Notes from ASCO 2017 – another year of stagnation

This year’s ASCO marks a second year in a row of relatively uneventful meetings, with very few groundbreaking or practice-changing data. Just like last year’s meeting, there were too many “me too” drugs targeting the same validated targets while results for truly novel MOAs were mostly underwhelming or immature. This stagnation is particularly troubling in light of the huge budgets the industry is pouring into oncology drug development, which used to be a highly capital-efficient sector.

Looking at the different vertical segments, stagnation is apparent across the board with some exception with few kinase inhibitors and BCMA CARs. Continue reading

5 Winners of ASH 2011

The annual meeting of the American Society of Hematology (ASH) was concluded last week and provided investors a peek into the future of blood cancer treatment. Below are 5 companies that presented promising data that could change the therapeutic landscape in the coming years. Continue reading

Micromet unveils another fast route to market, marks Pfizer as lead competitor

Developing oncology drugs is getting harder and harder. The rising regulatory hurdles, the constant flow of new agents and competition for trial participants all make getting a drug to market a formidable challenge. This is particularly true in drugs for blood cancers, a field that saw tremendous progress in the past decade and is becoming very crowded. As a result, even highly effective drugs require long and expensive studies with active regimens in the control arm and survival as an endpoint. Continue reading

A Busy Month for Immunogen (Part II)

For part I click here

 

At ASH 2009, Immunogen (IMGN) and its partners will present clinical data on three compounds: Sanofi-Aventis’ (SNY) SAR3419, Immunogen’s IMGN901 and Biotest’s BT-062.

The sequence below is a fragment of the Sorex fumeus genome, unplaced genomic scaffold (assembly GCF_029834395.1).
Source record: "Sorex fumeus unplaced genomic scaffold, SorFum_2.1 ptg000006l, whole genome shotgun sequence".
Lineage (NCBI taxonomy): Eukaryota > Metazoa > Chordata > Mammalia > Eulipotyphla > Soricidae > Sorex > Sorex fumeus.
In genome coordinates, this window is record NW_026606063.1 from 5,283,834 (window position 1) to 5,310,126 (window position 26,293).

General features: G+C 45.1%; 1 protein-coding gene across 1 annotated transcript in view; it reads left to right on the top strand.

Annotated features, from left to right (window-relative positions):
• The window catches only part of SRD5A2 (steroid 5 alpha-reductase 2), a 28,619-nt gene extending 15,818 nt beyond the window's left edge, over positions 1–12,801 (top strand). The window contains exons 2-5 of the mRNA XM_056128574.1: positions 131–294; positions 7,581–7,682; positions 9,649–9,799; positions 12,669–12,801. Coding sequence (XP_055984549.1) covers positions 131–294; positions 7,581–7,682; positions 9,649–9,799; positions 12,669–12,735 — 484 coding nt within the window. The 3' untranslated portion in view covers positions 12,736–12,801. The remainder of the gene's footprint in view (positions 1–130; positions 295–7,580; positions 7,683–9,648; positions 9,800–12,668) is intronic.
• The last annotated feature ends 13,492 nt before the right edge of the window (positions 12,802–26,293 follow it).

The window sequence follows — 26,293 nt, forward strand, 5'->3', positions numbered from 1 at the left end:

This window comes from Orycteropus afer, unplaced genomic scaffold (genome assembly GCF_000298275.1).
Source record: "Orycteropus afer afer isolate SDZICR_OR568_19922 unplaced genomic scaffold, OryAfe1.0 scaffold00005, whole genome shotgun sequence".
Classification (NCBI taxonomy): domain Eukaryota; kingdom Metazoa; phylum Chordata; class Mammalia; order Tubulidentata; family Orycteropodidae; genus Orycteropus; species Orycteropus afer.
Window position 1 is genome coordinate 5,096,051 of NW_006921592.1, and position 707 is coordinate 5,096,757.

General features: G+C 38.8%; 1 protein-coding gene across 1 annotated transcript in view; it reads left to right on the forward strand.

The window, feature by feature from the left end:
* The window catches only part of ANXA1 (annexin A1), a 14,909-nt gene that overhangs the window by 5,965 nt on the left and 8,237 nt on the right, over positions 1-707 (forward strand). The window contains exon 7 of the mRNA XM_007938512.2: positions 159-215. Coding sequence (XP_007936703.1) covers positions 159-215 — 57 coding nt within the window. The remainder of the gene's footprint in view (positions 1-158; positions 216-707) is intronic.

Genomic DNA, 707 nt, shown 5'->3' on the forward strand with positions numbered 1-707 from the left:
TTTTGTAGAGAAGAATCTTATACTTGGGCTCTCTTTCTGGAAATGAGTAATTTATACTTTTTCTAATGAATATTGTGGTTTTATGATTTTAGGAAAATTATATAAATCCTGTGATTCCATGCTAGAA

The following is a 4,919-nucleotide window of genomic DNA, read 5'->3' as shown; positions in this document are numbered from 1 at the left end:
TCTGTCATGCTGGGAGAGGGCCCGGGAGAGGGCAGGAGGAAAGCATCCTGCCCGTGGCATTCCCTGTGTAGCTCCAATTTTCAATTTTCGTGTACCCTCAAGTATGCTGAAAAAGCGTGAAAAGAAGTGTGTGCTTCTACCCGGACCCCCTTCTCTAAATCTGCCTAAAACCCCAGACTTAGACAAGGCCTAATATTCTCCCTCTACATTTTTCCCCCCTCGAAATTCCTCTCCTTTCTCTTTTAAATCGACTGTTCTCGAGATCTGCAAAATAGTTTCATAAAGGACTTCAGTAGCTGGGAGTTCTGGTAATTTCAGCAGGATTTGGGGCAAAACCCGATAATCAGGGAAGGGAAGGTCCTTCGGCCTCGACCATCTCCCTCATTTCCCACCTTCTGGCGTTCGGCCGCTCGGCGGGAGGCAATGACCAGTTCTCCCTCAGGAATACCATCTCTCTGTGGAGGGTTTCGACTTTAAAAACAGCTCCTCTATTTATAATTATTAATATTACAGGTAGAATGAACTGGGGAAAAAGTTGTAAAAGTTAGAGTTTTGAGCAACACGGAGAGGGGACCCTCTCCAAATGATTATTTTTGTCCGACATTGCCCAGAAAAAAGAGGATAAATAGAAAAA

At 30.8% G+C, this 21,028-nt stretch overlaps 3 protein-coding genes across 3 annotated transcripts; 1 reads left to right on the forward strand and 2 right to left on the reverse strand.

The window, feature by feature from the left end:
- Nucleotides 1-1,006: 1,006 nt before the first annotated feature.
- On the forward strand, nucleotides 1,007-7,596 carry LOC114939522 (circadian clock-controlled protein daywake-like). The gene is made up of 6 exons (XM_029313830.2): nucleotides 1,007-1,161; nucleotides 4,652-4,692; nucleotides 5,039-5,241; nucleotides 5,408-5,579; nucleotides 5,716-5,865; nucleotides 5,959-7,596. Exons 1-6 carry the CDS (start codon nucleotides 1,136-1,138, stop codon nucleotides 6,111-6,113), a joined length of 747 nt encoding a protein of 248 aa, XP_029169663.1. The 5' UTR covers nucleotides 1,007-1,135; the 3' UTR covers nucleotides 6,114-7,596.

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The Clock is Ticking on Micromet

Earlier this month, Micromet (MITI) concluded an impressive public offering of $75M, approximately 20% of the company’s market cap. The offering illustrates the transformation the company has undergone from an anonymous biotech play into a recognized industry leader. This is also echoed by the growing attention from Wall St. When I first wrote about Micromet in 2007, the company was covered by a single analyst, RBC’s Jason Kantor, who was one of the first to see the potential in Micromet’s platform. Today the stock is covered by six additional research analysts.  

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Top picks for ASCO 2009 (Part II)

 

Click here for Part 1

 

Seattle Genetics – Another step towards approval

 

Seattle Genetics (SGEN) will present results from a phase I trial of SGN-35 in two rare blood cancers. This agent is important not only because it represents Seattle Genetics’ first opportunity for commercial revenue, but also because it serves as a proof of concept for the company’s antibody- drug conjugate (ADC) technology. The drug already generated impressive data when given every three weeks, and this year it will probably show even stronger activity in a weekly regimen. The company wanted to use a more frequent dosing in order to increase the overall amount of SGN-35 it can give and see whether it leads to higher efficacy without increasing side effects.

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Top picks for ASCO 2009 (Part I)

The ASCO annual meeting, one of the most important events in the pharmaceutical industry will take place in Orlando next weekend. With over 4,000 abstracts to be presented this year, separating the wheat from the chaff is difficult, but below is an incomplete list of intriguing trials that deserve investors’ attention.